MATT BESSER, a founding member of The Upright Citizens Brigade: I was the first of the UCB Four to move out here, in like 2000 or 2001. It was miserable. MIS-ER-A-BLE.
JASON MANTZOUKAS, of The League, Children’s Hospital and upcoming Sacha Baron Cohen project The Dictator: I’d be in LA and people used to say ‘Oh, UCB? Like the University of California at Berkeley?’
BESSER: In a lot of ways it was like starting over. Beyond being frustrating it was humiliating. I remember walking into some tiny coffee shop on a Monday night for an open mic and I said, ‘Hi, I just moved to town and I’m a comedian.’ And this woman who ran it said ‘Yeah, I know you. I recognize you from your show.’ And I said I’d like to perform at the open mic and she said, ‘Sure, just send me a tape and I’ll look it over and let you know.’ I should’ve thrown coffee on her right there. So, no, I didn’t perform there that night. Fuck no. But I performed in lots of places like that, just as bad or worse.
MANTZOUKAS: It’s Malcolm Gladwell’s 10,000 hours. We came in and put up shows constantly. I remember I played Ricky Martin for a year — for a year! — in a show every Saturday night. It was a horrible show. I look back and, really, it’s embarrassing. But we were doing it.
SCHWARTZ: It feels like something you have to do.
MANTZOUKAS: LA was for a long time where, if you went there, you were allowing that you weren’t going to have the showcase scene and creative comedic outlet of New York.
GETHARD: I went out there in 2004. It was scary. There weren’t things you could participate in. Improv Olympic felt really closed off.
KROLL: Groundlings and Second City were driven by a more stratified, by a certain, slower, weeding-out process.
GETHARD: I had been performing in New York for five or six years and I found LA intimidating. It was soul-crushing how isolating it was.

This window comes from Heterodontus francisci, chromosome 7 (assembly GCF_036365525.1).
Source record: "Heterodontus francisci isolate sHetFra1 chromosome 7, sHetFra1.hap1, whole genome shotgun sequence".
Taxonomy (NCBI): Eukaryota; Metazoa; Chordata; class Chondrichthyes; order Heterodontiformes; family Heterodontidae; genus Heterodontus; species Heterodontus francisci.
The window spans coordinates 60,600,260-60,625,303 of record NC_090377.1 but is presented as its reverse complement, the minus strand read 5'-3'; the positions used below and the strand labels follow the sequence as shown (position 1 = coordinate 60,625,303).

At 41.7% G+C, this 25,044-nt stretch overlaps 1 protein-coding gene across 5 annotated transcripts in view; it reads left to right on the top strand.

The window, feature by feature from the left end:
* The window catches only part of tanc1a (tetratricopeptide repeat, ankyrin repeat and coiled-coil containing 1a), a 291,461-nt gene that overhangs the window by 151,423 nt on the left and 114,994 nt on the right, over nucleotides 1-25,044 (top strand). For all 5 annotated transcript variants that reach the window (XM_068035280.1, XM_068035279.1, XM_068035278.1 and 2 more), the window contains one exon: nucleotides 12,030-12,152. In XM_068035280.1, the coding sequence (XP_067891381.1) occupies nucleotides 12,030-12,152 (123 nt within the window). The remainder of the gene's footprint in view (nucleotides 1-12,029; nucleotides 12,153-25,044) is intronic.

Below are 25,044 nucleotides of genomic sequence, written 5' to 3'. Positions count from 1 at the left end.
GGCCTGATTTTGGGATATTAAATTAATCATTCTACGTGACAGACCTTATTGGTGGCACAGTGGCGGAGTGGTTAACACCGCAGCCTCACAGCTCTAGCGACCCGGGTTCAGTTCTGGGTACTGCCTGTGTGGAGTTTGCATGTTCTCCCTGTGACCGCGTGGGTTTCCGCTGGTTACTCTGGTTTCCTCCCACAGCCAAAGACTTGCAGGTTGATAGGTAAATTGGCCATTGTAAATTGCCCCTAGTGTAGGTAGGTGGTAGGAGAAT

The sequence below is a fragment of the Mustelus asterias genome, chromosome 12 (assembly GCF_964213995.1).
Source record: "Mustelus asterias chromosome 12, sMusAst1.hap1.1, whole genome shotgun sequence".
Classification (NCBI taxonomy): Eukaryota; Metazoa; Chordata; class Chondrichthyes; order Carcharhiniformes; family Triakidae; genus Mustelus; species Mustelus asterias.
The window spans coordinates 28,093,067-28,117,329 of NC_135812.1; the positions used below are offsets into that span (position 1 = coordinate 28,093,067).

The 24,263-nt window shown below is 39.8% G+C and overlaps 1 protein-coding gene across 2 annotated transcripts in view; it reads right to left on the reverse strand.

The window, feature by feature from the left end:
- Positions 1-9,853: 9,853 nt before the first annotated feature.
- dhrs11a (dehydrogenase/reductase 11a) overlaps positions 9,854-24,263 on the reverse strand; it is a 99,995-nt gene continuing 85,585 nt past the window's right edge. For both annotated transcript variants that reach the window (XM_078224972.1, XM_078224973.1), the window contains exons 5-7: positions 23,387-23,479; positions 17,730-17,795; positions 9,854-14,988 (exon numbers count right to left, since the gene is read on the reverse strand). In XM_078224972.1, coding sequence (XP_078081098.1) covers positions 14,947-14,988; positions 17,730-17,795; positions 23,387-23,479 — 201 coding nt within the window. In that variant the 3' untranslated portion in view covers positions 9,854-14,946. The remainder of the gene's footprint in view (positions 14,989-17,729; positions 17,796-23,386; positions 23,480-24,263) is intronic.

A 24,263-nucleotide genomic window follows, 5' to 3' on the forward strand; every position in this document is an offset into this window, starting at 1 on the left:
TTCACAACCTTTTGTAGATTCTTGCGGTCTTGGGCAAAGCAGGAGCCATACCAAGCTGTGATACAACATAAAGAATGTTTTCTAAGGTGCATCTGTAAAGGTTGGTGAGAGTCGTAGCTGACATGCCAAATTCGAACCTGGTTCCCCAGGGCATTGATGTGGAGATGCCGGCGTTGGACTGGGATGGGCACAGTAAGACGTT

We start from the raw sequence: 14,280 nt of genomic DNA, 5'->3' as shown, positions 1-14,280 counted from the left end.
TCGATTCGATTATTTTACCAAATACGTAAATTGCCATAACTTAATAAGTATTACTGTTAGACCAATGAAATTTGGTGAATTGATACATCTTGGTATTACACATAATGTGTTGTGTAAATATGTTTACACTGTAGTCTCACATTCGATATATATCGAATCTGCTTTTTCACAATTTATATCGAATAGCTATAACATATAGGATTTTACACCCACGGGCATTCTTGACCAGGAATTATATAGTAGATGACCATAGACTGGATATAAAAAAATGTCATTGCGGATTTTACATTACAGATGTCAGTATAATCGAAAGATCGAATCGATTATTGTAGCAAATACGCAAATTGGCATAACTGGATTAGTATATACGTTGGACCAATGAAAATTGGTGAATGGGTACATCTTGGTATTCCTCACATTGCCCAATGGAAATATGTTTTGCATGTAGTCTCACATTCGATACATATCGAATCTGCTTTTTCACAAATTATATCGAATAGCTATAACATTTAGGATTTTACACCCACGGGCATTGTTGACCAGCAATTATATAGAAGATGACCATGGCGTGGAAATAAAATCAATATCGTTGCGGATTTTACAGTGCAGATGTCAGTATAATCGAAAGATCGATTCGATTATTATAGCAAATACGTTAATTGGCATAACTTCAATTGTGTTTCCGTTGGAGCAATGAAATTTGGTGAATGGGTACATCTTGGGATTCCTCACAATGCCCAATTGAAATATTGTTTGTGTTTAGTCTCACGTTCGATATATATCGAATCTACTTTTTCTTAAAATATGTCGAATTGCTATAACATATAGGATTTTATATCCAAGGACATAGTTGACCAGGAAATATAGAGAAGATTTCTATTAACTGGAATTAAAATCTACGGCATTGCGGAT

ATAMANUIK: You have a quarterlife crisis. You think ‘What am I doing?’ You push yourself with the idea of ‘If I want to do this, I have to do this now and I need a big move.’ There’s a panic, and the panic gets doubled-down on.
MANTZOUKAS: The crop gets bigger as the theater grows. UCBLA really changed the game. The crop would always be big but LA didn’t seem viable because there was no home base. There were years that people could’ve moved but couldn’t really. That’s changed.
BESSER: It’s like the first generation of UCB that now lives in LA.
KING: A much faster exodus, and a lot of that is because there is a home in LA now.
DC PIERSON, of comedy troupe DERRICK, and novelist behind The Boy Who Couldn’t Sleep And Never Had To, who blogged about his first 100 days in LA here: There were enough of us out here that it made sense for all of us to be out here.
MANTZOUKAS: In order for the scene itself to flourish, people have to turnover. People talk about UCB like it’s high school, all the hierarchy and cliques, and that’s very true and very real. But that also necessitates graduation, renewal. Why should I be invested if there’s no hope for me getting stage time because it goes to all the veterans? There needs to be turnover.